ECE Ph.D. Candidate Is A Winner In 3 Minute Thesis Competition
Tahmid Latif’s winning research uses roach-bots Tahmid Latif, under the advisement of Dr. Alper Bozkurt, placed second in The Graduate School’s inaugural 3 Minute Thesis competition, a test of both his engineering and communication skills. Tahmid’s Ph …
October 30, 2015 By NC State ECE
Tahmid Latif, under the advisement of Dr. Alper Bozkurt, placed second in The Graduate School’s inaugural 3 Minute Thesis competition, a test of both his engineering and communication skills.
Tahmid’s Ph.D. research in the iBionicS Labuses Madagascar hissing cockroaches as search and rescue “roach-bots.” With electrodes implanted into the roach antennae and electronic backpack, Tahmid uses neurostimulation for remotely controlling the locomotion direction of the roach-bots and neural interface analysis for ensuring reliable control. Tahmid is exploring the possibility of employing a network of these roach-bots for search and rescue after natural disasters.
It takes years to complete research for a Ph.D. dissertation, but the 10 finalists in the competition, including Tahmid, had three minutes to explain their work. According to Tahmid, “The beauty of the 3 Minute Thesis competition is that it compels you to get to the very basics of your research and to communicate that to a broader audience in a direct and succinct manner.”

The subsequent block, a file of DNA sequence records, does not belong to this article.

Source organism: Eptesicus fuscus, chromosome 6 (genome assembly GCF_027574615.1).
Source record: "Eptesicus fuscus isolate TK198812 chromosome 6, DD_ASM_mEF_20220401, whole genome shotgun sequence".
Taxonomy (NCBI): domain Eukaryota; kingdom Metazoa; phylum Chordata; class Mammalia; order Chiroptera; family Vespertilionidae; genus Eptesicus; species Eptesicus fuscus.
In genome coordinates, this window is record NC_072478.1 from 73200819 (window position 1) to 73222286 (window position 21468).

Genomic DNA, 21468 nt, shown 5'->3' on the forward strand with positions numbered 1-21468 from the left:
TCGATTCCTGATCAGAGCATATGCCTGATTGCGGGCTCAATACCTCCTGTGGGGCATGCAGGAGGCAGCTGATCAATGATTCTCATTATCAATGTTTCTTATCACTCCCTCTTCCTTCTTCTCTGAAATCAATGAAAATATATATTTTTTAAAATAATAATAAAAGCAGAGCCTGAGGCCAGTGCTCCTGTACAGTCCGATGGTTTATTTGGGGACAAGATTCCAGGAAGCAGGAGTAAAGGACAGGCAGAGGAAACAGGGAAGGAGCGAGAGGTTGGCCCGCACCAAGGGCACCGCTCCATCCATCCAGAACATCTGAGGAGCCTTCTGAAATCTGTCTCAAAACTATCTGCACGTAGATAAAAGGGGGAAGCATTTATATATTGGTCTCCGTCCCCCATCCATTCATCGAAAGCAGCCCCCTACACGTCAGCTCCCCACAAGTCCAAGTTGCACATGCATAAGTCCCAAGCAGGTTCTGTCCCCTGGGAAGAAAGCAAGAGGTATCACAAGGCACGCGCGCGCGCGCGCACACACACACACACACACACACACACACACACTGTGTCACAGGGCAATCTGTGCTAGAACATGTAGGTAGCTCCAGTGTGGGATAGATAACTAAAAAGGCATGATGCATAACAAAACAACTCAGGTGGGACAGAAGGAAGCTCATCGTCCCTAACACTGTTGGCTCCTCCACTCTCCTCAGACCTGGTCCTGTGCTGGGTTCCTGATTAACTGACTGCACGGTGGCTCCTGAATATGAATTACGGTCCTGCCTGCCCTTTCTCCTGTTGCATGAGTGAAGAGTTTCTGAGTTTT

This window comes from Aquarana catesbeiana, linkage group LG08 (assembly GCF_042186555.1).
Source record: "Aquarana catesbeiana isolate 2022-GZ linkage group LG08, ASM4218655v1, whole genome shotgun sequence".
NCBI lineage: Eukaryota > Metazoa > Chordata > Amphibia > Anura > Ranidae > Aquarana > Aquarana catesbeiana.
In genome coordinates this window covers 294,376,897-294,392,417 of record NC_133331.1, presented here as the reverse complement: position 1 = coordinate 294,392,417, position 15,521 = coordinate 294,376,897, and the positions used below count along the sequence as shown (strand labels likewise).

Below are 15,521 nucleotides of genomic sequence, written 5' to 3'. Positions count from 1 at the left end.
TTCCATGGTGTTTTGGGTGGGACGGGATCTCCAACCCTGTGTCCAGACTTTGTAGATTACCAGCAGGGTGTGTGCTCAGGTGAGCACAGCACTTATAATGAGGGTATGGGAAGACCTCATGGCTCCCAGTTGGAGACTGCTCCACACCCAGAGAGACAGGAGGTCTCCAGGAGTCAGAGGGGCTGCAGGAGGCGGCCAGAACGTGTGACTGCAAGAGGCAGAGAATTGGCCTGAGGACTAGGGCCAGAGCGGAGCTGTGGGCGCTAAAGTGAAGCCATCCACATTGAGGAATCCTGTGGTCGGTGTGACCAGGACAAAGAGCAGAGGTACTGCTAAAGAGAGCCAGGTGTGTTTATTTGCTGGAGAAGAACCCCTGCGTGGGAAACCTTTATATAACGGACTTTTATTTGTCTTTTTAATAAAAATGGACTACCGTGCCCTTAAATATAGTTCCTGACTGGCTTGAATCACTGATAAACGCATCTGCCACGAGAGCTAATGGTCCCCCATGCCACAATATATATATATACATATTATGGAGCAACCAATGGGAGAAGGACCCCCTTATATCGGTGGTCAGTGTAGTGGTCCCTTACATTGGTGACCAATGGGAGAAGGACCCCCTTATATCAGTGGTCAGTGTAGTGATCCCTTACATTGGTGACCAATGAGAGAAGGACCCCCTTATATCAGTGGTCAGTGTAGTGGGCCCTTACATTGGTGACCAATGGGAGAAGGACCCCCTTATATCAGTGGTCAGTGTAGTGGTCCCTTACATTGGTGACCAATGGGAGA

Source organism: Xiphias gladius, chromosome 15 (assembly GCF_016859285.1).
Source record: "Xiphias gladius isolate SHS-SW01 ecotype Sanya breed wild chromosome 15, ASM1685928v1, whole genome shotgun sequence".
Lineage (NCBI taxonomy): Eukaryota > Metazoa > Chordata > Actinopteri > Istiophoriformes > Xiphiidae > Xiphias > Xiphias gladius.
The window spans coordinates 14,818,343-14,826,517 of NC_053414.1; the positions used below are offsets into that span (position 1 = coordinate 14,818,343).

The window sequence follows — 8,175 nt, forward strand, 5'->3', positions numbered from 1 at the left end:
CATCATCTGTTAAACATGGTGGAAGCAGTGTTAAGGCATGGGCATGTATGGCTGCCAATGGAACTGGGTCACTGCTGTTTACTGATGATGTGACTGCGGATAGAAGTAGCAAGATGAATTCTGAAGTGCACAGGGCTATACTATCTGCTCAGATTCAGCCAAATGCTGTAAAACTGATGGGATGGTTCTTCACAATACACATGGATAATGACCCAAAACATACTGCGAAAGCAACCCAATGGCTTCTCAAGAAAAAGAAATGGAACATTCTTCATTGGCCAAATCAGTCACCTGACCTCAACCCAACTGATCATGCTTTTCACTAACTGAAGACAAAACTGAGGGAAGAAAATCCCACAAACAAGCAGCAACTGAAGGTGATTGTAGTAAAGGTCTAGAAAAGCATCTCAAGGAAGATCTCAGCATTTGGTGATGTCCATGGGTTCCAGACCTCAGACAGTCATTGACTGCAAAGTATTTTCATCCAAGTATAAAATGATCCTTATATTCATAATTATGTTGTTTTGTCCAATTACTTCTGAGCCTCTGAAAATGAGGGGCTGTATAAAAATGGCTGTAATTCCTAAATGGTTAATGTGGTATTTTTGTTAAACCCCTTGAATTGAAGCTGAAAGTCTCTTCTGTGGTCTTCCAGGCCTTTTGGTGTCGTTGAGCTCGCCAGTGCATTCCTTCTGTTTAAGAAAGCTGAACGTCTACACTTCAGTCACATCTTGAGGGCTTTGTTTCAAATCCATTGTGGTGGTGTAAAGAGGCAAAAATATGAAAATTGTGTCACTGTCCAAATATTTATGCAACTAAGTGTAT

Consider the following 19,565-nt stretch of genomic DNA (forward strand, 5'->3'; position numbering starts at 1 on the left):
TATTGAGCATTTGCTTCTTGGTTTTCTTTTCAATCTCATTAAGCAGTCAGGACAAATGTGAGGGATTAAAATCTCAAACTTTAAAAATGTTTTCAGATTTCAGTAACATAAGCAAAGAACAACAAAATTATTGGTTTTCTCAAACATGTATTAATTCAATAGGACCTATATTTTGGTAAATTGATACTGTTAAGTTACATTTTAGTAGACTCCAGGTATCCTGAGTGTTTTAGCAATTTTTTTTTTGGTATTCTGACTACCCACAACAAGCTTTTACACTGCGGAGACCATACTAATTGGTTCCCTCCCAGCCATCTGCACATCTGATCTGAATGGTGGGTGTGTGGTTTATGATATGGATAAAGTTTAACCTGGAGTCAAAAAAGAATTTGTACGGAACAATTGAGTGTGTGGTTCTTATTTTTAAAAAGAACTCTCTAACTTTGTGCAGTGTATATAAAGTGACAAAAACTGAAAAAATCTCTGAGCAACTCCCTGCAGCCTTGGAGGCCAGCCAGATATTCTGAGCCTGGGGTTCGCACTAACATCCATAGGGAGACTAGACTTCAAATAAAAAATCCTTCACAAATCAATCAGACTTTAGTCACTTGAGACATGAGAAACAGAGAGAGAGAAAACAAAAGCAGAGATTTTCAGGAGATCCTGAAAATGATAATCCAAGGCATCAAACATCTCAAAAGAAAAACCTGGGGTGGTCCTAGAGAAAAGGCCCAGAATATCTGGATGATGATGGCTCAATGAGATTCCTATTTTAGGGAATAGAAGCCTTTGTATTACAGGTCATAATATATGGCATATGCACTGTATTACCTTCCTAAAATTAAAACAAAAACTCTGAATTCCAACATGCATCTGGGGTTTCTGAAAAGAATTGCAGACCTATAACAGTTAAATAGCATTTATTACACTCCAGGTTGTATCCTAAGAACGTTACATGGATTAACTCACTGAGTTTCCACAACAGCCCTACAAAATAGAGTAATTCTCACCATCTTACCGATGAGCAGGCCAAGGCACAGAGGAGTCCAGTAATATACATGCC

The 3MT competition was started in 2008 at the University of Queensland, Australia, and has since spread to at least 170 universities in 17 countries around the world, challenging Ph.D. students to sharpen their science communication skills.
The preliminary rounds of the NCSU version of the competition were Oct. 13-15. A field of 28 competitors, all Ph.D. candidates who have completed their confirmation milestone, was narrowed to 10 finalists; five of the 10 were from the College of Engineering. In the finals on October 28, Tahmid Latif finished second and won a $750. prize.
Judges for the 3 Minute Thesis finals were, from NC State, Dr. Lindsay Zanno, assistant research professor, biological sciences; Dr. Rob Dunn, associate professor, biological sciences; and Dr. Dan Solomon, emeritus dean, College of Sciences. Others include Dr. Meredith Welch-Devine, interim assistant dean of The Graduate School, University of Georgia, and Dr. Steve Matson, dean of The Graduate School, University of North Carolina at Chapel Hill.
Source: NC State News Article, “3-Minute Thesis Finalists Compete,” by Natalie Hampton.